Iain Duncan Smith's 2-child policy: Should unemployed parents stop receiving child benefit if they have a third child?

 

In her column for today's Independent, Yasmin Alibhai-Brown reflects on an announcement made via the Today programme on Radio 4 by Work and Pensions Secretary Iain Duncan Smith last week. Yasmin thinks this is an appalling and crude attack on the most vulnerably people in our society.

Over at the Daily Mail, Melanie Phillips argues that, far from being an attack on the needy, this is a completely justified and indeed necessary moral revaluation of the function of welfare.

What's going on?

Our Political Editor, Andrew Grice, reported on the proposals thus last week:

***

"Families would receive child benefit and other state handouts only for their first two children under a controversial change proposed yesterday by the Work and Pensions Secretary, Iain Duncan Smith.

The "two child" benefits cap sparked comparisons with China's "one child" population control policy and provoked anger from charities and the Liberal Democrats, who threatened to block it. But Conservative MPs backed the plan, saying that the welfare system should not encourage families to have more children.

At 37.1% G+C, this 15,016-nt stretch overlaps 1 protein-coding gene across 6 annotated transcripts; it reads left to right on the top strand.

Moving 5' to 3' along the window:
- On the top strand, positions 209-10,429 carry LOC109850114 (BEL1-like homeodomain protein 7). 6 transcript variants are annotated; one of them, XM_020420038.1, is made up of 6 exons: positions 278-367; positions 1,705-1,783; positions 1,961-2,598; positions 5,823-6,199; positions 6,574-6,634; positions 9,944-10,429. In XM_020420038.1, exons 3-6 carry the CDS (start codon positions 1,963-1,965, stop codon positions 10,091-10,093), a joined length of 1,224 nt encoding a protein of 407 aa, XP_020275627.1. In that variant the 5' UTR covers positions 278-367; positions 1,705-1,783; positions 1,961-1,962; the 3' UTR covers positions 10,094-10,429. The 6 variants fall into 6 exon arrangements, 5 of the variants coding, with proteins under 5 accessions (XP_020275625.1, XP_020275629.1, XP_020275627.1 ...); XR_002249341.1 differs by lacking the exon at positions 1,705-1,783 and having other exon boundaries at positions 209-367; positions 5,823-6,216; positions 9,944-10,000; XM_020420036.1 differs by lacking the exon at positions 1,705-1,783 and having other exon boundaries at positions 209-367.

Mr Duncan Smith said his plan would apply to new claims rather than families already receiving benefits. Although the Government insisted that no decisions have been taken, such a cap could apply to child tax credits and income support as well as child benefit.

The Work and Pensions Secretary, under Treasury pressure to find another £10bn of cuts to the welfare budget, said it would be fairer to the vast majority of taxpayers if benefits were limited to the first two children, so that all families had to "cut their cloth". He told the BBC: "When you look at families across the board, at all incomes, you find the vast majority make decisions about the kind of numbers of children they have, the families they want, based on what they can afford."

***

Perverse incentives!

Public support for a cut in the welfare budget seems consistently strong. Welfare constitutes a vast chunk of government spending, which all parties agree needs to come down. So there is a strong fiscal case for trying to reduce it. Secondly and more importantly in the eyes of much of the public, unjust welfare repayments should be stopped. Why should all taxpayers fund the lifestyle choice of the few? Finally, though derided as comparably to China's one-child policy, isn't it true that the welfare system gives the poor an incentive to have more children?

Help the needy!

What utter tripe, Yasmin - and many of you - would argue. We must have lost all our sense of compassion and humanity to punish the poor like this. The welfare state is there to help those in need - not punish them. Iain Duncan Smith's proposals would merely hurt the most vulnerable people in our society - many of whom are already suffering as a result of this government's austerity politics.

Which side are you on?

Comments